Submitted by Zoe Johnson at the Richmondshire Museum.
Geoffrey Stapleton Rowe Roper
2nd Lieutenant Alexandra Princess of Wales Own, Yorkshire Regiment.
His Canadian service records show that Geoffrey served as a private in Princess Patricia’s Canadian Light Infantry Imperial Army from which he was discharged on the 15th October 1915 to join the Yorkshire Regiment as a 2nd Lieutenant.
He was awarded a Military Cross for conspicuous gallantry in action on the 25th of August 1916 when ‘he held his platoon with great dash in the assault, and afterwards crawled back to the trenches to make a report. He then returned to his platoon being under close and heavy fire’, this extract was taken from the London Gazette.
Serving with the 7th battalion during the Arras offensive of 1917 on May 9th, 2nd Lt Roper and his men were moved into the line in trenches north of the river Scarpe. The battalion were involved in a bitter fighting around Curly and Cupid trenches and had gone into the line with 18 Officers and 436 other ranks and when they came out on May 15th there were only 5 Officers and 228 men left.
2nd Lt G S R Roper MC was killed in this action on May 12th 1917 aged 27. He is remembered on the Cabaret-Rouge British cemetery, Souchez, 7 miles north of Arras.
He was the son of George and Elizabeth Roper of The Lodge, Gilling West, Richmond; his Father being a local magistrate and county Alderman, holding the position of Mayor of Richmond 1881-84 and 1890-91.
He had a sister Miss Ruth G Roper who was Mayor of Richmond 1935-38.
An exhibition about Geoffrey Roper is on display at the Richmondshire Museum.
This image shows the memorial plaque in Gilling West church
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Submitted by Will Young. 1/6th (Perthshire) Battalion, Black Watch (Royal Highlanders) Thomas Young (TEY), my grandfather, was born in 1874 and commissioned into 4th (Volunteer) Battalion, Black Watch in 1898. At the outbreak of the First World War, he commanded “F” (Auchterarder) Company, 1/6th Black Watch, and was mobilised on 5th August 1914 and went with them to their war station which was at North Queensferry on the north side of the River Forth close to the railway bridge. He did not accompany the battalion when it went overseas in May 1915, and until he did go to France he served with one of the reserve battalions at various locations in the UK. TEY re-joined the 1/6th near Arras on 9th July 1916. The battalion went south to the Somme and after their costly attack near High Wood the Officer commanding “C” Company was killed, he took over its command. The 1/6th was withdrawn from the battle area and moved north to Armentieres. They stayed in this area until early October and during this time spent 28 days in the trenches, sometime in a “Rest Camp” and the remainder of the time training or working, and one day at the Divisional Horse Show. The battalion moved back to the Somme and on the 13th November he was wounded at Beaumont Hamel, during the Battle of the Ancre. After treatment in a hospital in France he was evacuated to the UK. He did not return to the front and left the…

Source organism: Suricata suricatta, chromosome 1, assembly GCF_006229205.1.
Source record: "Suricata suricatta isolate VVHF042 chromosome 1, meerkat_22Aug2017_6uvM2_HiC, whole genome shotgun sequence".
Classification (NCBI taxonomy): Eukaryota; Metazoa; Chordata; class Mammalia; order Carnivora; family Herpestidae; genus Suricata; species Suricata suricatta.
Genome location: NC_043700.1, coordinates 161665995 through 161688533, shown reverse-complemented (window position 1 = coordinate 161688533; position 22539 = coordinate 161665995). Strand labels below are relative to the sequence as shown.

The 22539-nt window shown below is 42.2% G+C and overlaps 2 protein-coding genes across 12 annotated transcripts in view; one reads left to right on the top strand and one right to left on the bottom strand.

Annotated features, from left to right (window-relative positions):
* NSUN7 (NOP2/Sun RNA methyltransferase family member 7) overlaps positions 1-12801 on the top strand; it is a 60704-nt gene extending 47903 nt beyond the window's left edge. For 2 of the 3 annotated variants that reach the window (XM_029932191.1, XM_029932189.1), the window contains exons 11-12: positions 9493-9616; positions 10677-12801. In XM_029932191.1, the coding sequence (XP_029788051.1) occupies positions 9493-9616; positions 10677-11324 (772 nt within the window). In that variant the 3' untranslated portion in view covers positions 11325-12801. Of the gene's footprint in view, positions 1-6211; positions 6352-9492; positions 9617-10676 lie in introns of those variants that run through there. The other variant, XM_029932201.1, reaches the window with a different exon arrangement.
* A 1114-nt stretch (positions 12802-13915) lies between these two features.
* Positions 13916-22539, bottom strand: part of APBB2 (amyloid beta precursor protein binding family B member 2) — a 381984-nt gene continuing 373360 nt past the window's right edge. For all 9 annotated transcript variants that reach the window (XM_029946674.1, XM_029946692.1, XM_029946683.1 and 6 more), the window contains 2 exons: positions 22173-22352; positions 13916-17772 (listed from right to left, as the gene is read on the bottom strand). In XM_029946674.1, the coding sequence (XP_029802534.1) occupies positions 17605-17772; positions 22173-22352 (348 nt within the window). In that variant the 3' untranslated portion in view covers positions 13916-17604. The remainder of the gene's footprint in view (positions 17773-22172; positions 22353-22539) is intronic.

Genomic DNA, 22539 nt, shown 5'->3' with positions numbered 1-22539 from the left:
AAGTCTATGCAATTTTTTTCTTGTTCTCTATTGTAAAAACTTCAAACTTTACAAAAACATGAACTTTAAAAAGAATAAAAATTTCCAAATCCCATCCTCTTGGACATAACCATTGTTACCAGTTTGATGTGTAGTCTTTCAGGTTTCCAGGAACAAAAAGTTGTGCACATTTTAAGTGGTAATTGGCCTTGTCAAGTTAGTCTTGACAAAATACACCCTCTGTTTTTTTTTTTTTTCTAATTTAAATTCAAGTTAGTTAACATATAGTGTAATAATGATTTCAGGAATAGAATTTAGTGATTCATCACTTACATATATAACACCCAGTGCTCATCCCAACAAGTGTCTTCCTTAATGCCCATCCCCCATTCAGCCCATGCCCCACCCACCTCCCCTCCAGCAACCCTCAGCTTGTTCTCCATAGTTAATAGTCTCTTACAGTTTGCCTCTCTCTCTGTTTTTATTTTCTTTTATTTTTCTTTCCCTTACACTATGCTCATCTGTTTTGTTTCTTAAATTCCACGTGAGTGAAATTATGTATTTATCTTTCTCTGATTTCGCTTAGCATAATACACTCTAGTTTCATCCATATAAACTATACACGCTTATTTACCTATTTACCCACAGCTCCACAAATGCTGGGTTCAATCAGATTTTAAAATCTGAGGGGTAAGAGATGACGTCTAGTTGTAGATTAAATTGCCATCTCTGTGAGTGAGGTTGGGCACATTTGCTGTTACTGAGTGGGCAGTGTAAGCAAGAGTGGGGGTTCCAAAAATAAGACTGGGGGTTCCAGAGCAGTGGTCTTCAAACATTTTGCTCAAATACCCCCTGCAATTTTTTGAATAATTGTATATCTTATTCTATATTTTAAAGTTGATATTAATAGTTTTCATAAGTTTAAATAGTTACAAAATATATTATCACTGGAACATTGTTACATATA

Submitted by Paul Elliott. My grandfather, Norton Elliott, was born in Rothwell, near Leeds, in 1890 and worked as a miner. In August 1914, at the outbreak of was, he joined the RAMC, but transferred to the RFC in July 1915. He became a mechanic and was promoted to Sergeant in August 1916 and to Flight Sergeant and Chief Mechanic in 1918. He subsequently became a specialist driver and served in the RAF until 1923. He married Evelyne Dobson in 1919. I know nothing of where he served or in which squadrons. At the outbreak of World War 2 he ran away from home to re-join the RAF at the age of 49. My grandmother was reputed to be something of a dragon. He again achieved the rank of Flight Sergeant and served until 1944. He died of cancer in 1970 at the age of 79.
Thomas was born around 1894 in Appleby Westmorland and settled in Hawes before the Great War. He married a local girl and had a family of 4 young children. He was a good footballer and played in goal for Hawes Football Club for many years in local leagues. He was also a member of the Hawes Conservative Club billiards team and secretary of the Hawes Brass Band. When he enlisted in 1914 Thomas was the first married man from Hawes to join up. Thomas joined the 6th Battalion The Yorkshire Regiment and saw action in the latter stages of the 1915 Dardanelles campaign and in February 1916 they were in Egypt. The Battalion embarked for France arriving at Marseilles on July 1st and then travelled to billets in Arras taking over trenches at Agny. In September 1916 they were entrenched in Thiepval area where on the 14th they encountered severe fighting resulting in heavy losses for the 6th Battalion, five officers and 130 men dead. One of the dead was Thomas, killed instantly by shellfire. At the time of his death Thomas had the rank of Corporal. His body was recovered and he is buried at Lonsdale cemetery, just north of Albert.